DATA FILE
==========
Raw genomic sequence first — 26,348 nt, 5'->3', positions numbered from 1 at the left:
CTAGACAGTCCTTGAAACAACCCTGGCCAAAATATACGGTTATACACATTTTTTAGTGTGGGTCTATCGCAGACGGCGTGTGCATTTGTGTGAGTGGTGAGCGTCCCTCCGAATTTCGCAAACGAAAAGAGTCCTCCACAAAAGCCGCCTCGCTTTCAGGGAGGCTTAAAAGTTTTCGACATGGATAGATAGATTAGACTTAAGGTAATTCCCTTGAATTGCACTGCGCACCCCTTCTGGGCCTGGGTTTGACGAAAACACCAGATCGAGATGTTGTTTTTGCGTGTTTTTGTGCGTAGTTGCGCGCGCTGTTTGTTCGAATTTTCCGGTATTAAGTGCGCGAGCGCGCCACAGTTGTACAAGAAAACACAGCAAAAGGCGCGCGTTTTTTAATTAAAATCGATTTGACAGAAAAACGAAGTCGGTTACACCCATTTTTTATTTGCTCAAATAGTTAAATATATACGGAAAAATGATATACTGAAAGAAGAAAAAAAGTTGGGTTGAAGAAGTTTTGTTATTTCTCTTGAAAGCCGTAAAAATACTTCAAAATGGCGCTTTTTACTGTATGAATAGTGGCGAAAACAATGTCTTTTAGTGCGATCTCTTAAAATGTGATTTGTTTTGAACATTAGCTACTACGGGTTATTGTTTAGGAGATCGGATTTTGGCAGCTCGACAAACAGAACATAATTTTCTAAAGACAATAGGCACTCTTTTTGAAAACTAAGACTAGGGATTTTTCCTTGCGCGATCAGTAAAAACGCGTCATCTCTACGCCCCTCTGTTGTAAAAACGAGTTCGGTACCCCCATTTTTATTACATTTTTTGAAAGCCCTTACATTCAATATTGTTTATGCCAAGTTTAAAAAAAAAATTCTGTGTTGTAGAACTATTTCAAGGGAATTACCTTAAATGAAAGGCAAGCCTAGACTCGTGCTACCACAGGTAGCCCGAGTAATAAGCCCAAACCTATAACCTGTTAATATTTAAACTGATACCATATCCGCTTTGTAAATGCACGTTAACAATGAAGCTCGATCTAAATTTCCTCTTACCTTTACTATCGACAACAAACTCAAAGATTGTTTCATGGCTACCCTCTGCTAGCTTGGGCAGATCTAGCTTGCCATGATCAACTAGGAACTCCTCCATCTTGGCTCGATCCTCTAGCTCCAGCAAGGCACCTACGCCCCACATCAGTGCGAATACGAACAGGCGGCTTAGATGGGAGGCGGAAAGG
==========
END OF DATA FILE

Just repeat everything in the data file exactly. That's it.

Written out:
Raw genomic sequence first — 26,348 nt, 5'->3', positions numbered from 1 at the left:
CTAGACAGTCCTTGAAACAACCCTGGCCAAAATATACGGTTATACACATTTTTTAGTGTGGGTCTATCGCAGACGGCGTGTGCATTTGTGTGAGTGGTGAGCGTCCCTCCGAATTTCGCAAACGAAAAGAGTCCTCCACAAAAGCCGCCTCGCTTTCAGGGAGGCTTAAAAGTTTTCGACATGGATAGATAGATTAGACTTAAGGTAATTCCCTTGAATTGCACTGCGCACCCCTTCTGGGCCTGGGTTTGACGAAAACACCAGATCGAGATGTTGTTTTTGCGTGTTTTTGTGCGTAGTTGCGCGCGCTGTTTGTTCGAATTTTCCGGTATTAAGTGCGCGAGCGCGCCACAGTTGTACAAGAAAACACAGCAAAAGGCGCGCGTTTTTTAATTAAAATCGATTTGACAGAAAAACGAAGTCGGTTACACCCATTTTTTATTTGCTCAAATAGTTAAATATATACGGAAAAATGATATACTGAAAGAAGAAAAAAAGTTGGGTTGAAGAAGTTTTGTTATTTCTCTTGAAAGCCGTAAAAATACTTCAAAATGGCGCTTTTTACTGTATGAATAGTGGCGAAAACAATGTCTTTTAGTGCGATCTCTTAAAATGTGATTTGTTTTGAACATTAGCTACTACGGGTTATTGTTTAGGAGATCGGATTTTGGCAGCTCGACAAACAGAACATAATTTTCTAAAGACAATAGGCACTCTTTTTGAAAACTAAGACTAGGGATTTTTCCTTGCGCGATCAGTAAAAACGCGTCATCTCTACGCCCCTCTGTTGTAAAAACGAGTTCGGTACCCCCATTTTTATTACATTTTTTGAAAGCCCTTACATTCAATATTGTTTATGCCAAGTTTAAAAAAAAAATTCTGTGTTGTAGAACTATTTCAAGGGAATTACCTTAAATGAAAGGCAAGCCTAGACTCGTGCTACCACAGGTAGCCCGAGTAATAAGCCCAAACCTATAACCTGTTAATATTTAAACTGATACCATATCCGCTTTGTAAATGCACGTTAACAATGAAGCTCGATCTAAATTTCCTCTTACCTTTACTATCGACAACAAACTCAAAGATTGTTTCATGGCTACCCTCTGCTAGCTTGGGCAGATCTAGCTTGCCATGATCAACTAGGAACTCCTCCATCTTGGCTCGATCCTCTAGCTCCAGCAAGGCACCTACGCCCCACATCAGTGCGAATACGAACAGGCGGCTTAGATGGGAGGCGGAAAGG